Condemned Sells: The UK Has Strengthened Its Legislation against Sharp Marketing Practices, Writes Neil Hodge, but It's So Wide-Ranging That Even Reputable Advertisers Should Ensure That They Aren't Breaking the Law

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Two regulations have come into force that will give UK consumers and businesses greater protection from misleading advertising and clamp down on other dishonest marketing activities. Both enable courts to fine companies, their directors and managers up to 5,000 [pounds sterling] for breaching the rules. The most serious violations could even lead to a two-year prison sentence.

The first piece of legislation--the Consumer Protection from Unfair Trading Regulations 2008--aims to prevent firms from deceiving the public with advertising campaigns or unduly pressuring them into buying their products. It lists 31 practices that will always be considered "unfair". These include saying that a product is "free" when it isn't; telling a consumer that if he does not buy the product or service the trader's livelihood will be in jeopardy; and claiming that a product has a quality mark when it doesn't.

"For the first time, the manner in which a sale is being achieved is as relevant a concept as the content of an advert or pitch," says Susan Hall, a partner at law firm Cobbetts. "This means that the hard sell so beloved of the typical used-car salesman will now become a criminal offence. Many of the 31 unfair practices will be obvious through common sense, but some may come as something of a surprise to unwitting businesses. For example, the tenth item on the list prohibits the presentation of consumers' legal rights as a 'distinctive feature' of a trader's offer. This means an end to the promotion of rights to return defective products as a bonus feature of a product. Elsewhere, paid-for editorial content in newspapers and magazines (known as advertorial) must be made clearly distinguishable from genuine editorial, while bogus closing-down sales are banned."


The second law--the Business Protection from Misleading Marketing Regulations 2008--bans adverts that mislead traders and it places strict controls on comparative adverts. It also prohibits companies from presenting imitations or replicas of products bearing a protected trademark, or of taking unfair advantage of the reputation of competitors' trademarks, brand names or country-of-origin information. Trading Standards and the Office of Fair Trading may apply to the courts for injunctions to prevent any breach of the regulations. But, despite calls from consumer bodies, the legislation does not create any private right of action against traders by businesses or consumers.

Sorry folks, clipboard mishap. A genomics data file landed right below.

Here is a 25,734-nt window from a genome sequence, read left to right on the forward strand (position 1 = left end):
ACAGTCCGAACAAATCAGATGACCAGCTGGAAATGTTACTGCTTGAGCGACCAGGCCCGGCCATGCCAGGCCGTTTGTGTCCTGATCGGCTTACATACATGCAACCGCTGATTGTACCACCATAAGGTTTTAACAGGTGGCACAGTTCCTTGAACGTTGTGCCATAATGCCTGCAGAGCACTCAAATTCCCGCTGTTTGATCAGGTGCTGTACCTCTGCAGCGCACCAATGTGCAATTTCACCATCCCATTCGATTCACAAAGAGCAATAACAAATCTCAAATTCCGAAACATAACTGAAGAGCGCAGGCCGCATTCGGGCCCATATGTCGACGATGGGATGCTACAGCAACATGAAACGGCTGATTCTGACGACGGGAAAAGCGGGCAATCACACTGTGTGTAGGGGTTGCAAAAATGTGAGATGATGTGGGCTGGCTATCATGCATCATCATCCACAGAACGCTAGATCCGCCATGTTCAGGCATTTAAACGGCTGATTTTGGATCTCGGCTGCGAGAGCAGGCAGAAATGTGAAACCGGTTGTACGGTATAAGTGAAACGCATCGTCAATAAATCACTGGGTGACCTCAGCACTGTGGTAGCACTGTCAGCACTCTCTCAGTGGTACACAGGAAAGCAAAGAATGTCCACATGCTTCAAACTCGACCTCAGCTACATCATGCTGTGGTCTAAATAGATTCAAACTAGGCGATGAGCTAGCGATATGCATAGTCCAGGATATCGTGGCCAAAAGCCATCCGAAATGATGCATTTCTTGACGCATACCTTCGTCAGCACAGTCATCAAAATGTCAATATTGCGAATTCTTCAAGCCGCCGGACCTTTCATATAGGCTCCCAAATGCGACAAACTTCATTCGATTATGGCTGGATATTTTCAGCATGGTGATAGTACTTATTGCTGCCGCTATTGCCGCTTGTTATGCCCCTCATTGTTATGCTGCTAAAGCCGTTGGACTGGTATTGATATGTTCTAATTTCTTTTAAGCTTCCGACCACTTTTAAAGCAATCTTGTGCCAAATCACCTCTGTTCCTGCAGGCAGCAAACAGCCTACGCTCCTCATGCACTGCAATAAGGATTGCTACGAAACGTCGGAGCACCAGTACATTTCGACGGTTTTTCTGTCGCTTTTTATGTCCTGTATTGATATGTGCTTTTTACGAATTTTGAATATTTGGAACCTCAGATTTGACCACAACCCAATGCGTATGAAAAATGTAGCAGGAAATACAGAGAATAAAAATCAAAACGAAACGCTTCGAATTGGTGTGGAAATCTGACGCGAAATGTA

"These new laws represent a more joined-up approach to protection and get rid of some of the grey areas in the earlier legislation," Hall says, but she warns that "it's not only the deliberately unscrupulous companies that will be affected. A number of changes may cause serious legal headaches for careless businesses."

The EU unfair commercial practices directive--from which the Consumer Protection from Unfair Trading Regulations are derived--aims to achieve a "high common level of consumer protection" throughout Europe. Before the member states incorporated the directive into their national laws there was a patchwork approach to consumer protection legislation across the continent, according to Clare Frith, a solicitor at Eversheds. Divergent laws inevitably caused disparities in the level of protection and hindered cross-border trade. But today there's still no guarantee that regulations are the same across the EU. Firms could fall foul of up to 27 different national laws because of differences in interpretation and enforcement, she warns.


The new UK regulations have a much wider reach than their predecessors. For example, they have introduced protection specifically for "vulnerable consumers". Nick Johnson, a specialist in marketing law at Osborne Clarke, says that children and old people won't be the only groups covered by this term. …